With Indrani's projection of her Guru Deba Das in 1957 at her residence, a show attended by connoisseurs like Kapila Vatsyayan, Mohan Khokar, Usha Bhagat, and Charles Fabri, all agreed this style had distinct flavor. These people were later also instrumental in according the form a pride of place nationally when the then Union Commerce Minister Nityanand Qunango (hailing from Orissa, hence his interest!) raised a question at the SNA 1958 seminar that how come the SNA did not accept Orissi as a style independent of Bharatanatyam. Since two of its key products, Sanjukta and Mayadhar Raut were studying Bharatanatyam in Kalakshetra then, the general opinion was they were not confident of Orissi as a style and thus were learning Bharatanatyam to enhance it. Mayadhar's later contribution to bringing in usage of sancharis in Orissi is attributed as a direct outcome of his years of learning Bharatanatyam.
Ten weeks later, on Feb 19 and 20, 1958, Indrani made her debut in Orissi. The performance was sponsored by Little Theatre Group and this was the first time a full evening of Orissi (of Deba style or any other) was seen outside of Orissa. Around that time Indrani's fortuitous selection as Miss India also added to her name and to Orissi's fortune!
Deba Das thus took Orissi out of its limited setting and made it national and soon his partnership with Indrani made it international. No wonder today, when one sees Malaysian wonder dancer Ramli Ibrahim, one can see what a pioneering guru he had. Thanks to Gurus like Srinath Raut's work in Delhi (main shishya Jyoti Shrivastav), Durga Charan Ranbir's fine and focussed training (main shishya now Rahul Acharya), Sudhakar Sahu, and continuance of younger gurus like Gajendra Panda (main shishya Suchismita Sahu), the Deba Prasad style is safe and secure and international. The guru did not benefit much, nor his family, but the guru's name will always live in history. With affection.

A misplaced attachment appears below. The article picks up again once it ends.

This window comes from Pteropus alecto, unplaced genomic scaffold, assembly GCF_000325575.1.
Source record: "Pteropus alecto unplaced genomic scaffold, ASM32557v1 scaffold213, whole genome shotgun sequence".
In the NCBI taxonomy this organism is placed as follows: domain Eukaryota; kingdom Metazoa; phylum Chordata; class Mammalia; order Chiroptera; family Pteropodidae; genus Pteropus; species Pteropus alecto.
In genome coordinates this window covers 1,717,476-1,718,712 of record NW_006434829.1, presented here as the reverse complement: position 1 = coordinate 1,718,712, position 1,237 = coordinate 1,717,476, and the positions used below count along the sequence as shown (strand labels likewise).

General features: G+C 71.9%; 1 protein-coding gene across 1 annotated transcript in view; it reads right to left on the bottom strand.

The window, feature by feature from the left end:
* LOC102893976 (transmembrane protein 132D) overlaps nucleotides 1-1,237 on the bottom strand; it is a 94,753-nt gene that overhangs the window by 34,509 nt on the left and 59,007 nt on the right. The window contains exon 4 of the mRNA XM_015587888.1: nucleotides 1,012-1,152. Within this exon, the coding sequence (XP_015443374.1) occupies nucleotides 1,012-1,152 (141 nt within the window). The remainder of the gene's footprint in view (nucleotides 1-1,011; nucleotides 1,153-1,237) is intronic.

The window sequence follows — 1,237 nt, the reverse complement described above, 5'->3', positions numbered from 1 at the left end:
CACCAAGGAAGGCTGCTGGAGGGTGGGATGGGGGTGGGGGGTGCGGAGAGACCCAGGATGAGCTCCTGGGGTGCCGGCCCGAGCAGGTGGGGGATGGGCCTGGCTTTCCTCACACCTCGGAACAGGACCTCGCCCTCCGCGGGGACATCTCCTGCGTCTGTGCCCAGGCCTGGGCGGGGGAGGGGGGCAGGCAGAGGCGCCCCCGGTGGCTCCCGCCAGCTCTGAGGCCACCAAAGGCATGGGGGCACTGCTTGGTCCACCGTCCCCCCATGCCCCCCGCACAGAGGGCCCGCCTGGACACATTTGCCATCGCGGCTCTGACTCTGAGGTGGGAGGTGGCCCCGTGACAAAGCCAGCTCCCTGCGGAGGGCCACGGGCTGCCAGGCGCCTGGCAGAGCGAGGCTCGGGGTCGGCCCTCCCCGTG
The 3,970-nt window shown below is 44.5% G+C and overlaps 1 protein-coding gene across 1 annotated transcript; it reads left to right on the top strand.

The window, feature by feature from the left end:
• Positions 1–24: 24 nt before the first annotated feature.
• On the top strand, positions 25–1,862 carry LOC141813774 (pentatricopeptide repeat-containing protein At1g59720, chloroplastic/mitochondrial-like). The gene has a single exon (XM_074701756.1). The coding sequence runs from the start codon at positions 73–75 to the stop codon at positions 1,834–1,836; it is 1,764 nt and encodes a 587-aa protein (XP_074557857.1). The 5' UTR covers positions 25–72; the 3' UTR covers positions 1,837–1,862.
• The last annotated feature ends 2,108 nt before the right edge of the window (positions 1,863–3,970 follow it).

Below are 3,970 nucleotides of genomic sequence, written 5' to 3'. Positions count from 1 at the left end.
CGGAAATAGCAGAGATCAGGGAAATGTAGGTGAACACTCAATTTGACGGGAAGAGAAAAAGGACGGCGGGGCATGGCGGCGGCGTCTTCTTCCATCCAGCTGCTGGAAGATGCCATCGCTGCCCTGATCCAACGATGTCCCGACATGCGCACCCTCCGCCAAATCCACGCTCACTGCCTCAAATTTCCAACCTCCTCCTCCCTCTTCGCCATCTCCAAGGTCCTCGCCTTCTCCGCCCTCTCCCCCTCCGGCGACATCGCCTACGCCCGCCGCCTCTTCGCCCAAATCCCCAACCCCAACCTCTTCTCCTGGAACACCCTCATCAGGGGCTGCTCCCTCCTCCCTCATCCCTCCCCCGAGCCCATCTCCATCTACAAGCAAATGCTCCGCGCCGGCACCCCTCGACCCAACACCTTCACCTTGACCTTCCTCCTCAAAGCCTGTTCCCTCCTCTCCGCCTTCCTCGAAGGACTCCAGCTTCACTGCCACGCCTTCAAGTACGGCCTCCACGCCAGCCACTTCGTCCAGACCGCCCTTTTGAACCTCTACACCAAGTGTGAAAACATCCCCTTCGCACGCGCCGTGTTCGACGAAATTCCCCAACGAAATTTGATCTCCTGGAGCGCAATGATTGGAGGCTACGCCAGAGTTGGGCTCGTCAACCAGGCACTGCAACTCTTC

Ashish Mohan Khokar has made writing and recording dance history his mission. As a merit-lister in M.A. History from the Delhi University, he loves the process and technique of writing history and its reconstruction. He is the most sought-after biographer because of this and his 30 years of direct dance writing, with 35 published titles to credit, makes him India's reputed dance historian. With practical background in dance and theory, his opinions are much sought after and respected. He wrote as dance columnist for many magazines like India Today, First City and Life Positive. He was the dance critic of the Times of India in Delhi, then Bangalore, before starting his own dance journal - attendance - now in its 12th year of publication. As India's pioneering arts administrator way back in mid-eighties, he served the Delhi State Akademi and the Festivals of India in France, Sweden, Germany and China and worked as one of the Directors at INTACH, under PM, Rajiv Gandhi's chairmanship. He is currently on many committees and boards, nationally and internationally.